A Christmas Treat: Truffled Beef Wellington

by Richard Kolkovich

When I received an email from Marczyk Fine Foods announcing the availability of truffles, I knew I had no choice but to acquire some. As anyone familiar with this culinary delicacy can tell you, however, they do not come cheap. Cocaine is probably cheaper than the Italian White Albas at $7.99/gram. Medical marijuana is around $30 for an eighth of an ounce (3.54 grams), so the Italian Whites come in at about the same price.

Since this is my first time cooking truffles, I decided to stick with the more budget-friendly Oregon black truffles at $0.79/gram.

Oregon black truffle

With an 18 gram truffle in hand, I now only needed to ponder the menu. Given the decadence of the truffle, I decided to continue in the over-the-top direction with a truffled beef Wellington. The origins of the dish and name may be unclear, but the tastiness is never in question.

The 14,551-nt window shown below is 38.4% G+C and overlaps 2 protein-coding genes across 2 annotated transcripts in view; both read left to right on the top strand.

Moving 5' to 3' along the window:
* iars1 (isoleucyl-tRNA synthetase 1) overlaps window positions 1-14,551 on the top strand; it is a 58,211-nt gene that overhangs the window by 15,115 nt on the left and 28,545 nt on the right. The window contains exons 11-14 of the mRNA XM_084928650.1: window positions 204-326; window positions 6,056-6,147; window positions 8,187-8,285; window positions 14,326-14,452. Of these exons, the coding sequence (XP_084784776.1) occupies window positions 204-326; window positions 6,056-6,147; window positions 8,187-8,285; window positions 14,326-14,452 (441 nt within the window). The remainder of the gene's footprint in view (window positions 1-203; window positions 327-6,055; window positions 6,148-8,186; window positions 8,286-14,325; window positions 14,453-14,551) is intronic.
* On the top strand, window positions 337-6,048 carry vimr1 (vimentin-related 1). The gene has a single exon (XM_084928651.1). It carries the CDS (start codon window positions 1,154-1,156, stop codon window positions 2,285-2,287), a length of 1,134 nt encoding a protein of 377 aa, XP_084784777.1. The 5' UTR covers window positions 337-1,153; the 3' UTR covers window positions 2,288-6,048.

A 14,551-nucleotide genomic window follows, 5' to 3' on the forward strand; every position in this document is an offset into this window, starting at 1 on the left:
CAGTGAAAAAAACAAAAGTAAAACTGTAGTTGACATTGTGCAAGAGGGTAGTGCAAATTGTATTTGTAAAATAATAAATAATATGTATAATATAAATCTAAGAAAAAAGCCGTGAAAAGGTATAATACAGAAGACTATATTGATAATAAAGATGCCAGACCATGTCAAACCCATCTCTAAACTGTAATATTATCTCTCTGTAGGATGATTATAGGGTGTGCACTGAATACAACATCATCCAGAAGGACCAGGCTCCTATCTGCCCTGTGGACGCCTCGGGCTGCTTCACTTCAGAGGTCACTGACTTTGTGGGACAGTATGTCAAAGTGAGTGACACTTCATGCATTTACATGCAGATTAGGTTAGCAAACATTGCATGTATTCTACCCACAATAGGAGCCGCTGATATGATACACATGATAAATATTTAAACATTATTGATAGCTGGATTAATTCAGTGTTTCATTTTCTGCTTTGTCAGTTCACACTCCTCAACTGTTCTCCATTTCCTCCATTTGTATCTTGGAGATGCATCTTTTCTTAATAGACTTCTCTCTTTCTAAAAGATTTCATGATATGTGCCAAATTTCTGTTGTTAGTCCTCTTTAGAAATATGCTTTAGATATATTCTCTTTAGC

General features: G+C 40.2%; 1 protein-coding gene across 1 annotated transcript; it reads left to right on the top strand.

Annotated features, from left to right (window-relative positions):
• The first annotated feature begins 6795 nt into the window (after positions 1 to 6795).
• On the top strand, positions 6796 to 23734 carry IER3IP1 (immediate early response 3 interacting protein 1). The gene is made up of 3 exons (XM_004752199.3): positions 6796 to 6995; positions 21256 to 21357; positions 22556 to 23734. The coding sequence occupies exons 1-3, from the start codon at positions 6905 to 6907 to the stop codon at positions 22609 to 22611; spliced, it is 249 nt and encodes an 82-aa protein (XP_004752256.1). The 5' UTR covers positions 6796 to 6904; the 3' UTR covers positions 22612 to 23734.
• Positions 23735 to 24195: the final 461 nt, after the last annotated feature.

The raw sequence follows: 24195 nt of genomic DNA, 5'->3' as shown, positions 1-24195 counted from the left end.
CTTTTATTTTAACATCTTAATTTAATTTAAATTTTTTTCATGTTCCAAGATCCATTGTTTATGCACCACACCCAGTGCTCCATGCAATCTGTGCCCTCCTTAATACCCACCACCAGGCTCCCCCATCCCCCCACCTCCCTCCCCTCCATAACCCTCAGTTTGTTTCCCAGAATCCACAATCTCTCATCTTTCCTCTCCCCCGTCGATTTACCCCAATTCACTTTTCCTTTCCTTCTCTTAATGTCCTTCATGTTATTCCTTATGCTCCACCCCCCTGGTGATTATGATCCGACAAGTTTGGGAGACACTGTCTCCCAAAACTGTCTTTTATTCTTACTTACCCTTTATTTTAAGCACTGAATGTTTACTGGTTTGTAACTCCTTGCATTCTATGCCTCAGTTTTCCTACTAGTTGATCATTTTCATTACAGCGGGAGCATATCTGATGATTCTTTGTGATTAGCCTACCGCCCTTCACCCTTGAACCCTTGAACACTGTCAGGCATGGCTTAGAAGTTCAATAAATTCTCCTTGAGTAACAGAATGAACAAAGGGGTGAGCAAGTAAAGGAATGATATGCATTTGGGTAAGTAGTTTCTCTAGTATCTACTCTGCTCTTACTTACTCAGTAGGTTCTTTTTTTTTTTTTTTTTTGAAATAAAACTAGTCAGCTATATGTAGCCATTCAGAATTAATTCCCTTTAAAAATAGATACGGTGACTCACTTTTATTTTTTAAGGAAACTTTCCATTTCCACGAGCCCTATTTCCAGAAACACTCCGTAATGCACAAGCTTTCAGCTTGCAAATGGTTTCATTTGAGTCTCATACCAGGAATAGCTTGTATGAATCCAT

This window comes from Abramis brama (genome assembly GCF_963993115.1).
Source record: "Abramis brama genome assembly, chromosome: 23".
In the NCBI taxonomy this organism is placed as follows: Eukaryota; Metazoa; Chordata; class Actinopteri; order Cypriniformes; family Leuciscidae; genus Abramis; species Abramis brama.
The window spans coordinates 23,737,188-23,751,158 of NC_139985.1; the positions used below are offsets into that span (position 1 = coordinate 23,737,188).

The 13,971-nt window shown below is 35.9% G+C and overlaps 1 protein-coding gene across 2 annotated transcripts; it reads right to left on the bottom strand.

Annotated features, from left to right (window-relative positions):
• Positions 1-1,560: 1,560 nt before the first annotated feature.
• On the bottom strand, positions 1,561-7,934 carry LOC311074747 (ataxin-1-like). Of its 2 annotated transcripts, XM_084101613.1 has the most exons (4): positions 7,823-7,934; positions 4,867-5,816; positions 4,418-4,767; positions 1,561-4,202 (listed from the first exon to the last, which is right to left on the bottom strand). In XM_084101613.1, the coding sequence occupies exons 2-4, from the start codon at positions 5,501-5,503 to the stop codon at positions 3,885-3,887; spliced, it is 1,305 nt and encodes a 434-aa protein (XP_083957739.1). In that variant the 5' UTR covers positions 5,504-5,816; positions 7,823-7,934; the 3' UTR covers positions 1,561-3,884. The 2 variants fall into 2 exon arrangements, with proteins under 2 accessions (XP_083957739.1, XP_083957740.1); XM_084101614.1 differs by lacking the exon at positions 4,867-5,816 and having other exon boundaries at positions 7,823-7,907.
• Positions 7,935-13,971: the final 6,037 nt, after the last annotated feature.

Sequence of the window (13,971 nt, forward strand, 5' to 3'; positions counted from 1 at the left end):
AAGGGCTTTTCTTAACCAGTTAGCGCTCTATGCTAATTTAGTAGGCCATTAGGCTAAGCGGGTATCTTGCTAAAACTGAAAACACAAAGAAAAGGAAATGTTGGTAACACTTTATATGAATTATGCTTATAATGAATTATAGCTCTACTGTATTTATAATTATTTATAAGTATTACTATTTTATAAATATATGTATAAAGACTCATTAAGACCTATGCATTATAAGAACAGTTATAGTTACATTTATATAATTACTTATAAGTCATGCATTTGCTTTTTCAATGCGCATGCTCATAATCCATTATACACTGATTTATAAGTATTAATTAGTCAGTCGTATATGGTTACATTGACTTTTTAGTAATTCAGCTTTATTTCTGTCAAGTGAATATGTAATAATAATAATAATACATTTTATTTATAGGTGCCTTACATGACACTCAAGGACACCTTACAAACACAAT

I grabbed a two-pound (I was expecting to serve four - not two) cut of Niman Ranch beef tenderloin from my butcher at Marczyk, half a pound of cremini mushrooms, and half a pound of mixed mushrooms (mostly oyster). After a good amount of knife work, I had the makings of my duxelles.

Note to self: next time, use the food processor.

Mise en Place Duxelles

With the duxelles cooked and cooled, it was time to assemble. I rolled the puff pastry out slightly to ensure I had complete coverage and then layered on the duxelles.

Time for the pièce de résistance: the truffle! I shaved about half of my 18 gram beauty onto the duxelles.

Grating truffle onto the duxelles

Now for the tenderloin and a wrap.


I tossed the whole thing outside to chill for half an hour (it was about 30°F outside) while my oven preheated. I hit it with some egg wash before baking to an internal temperature (in the middle of the roast) of 128°F, leaving me with a beautiful rare in the center with the ends around medium rare for my wife.

Golden, brow, and delicious

After resting for 10 minutes, I served with sour cream mashed potatoes and bacon-sautéed brussel sprouts; it was paired with a Petite Sirah from Balistreri Vineyards, right here in Denver.

Dinner is served

Needless to say, the dish was delicious. The truffle came through beautifully, complimenting the earthy tenderloin. And, due to our friends Dan and Michelle being too tired to join us, I have plenty left over for some high-falutin’ steak and eggs!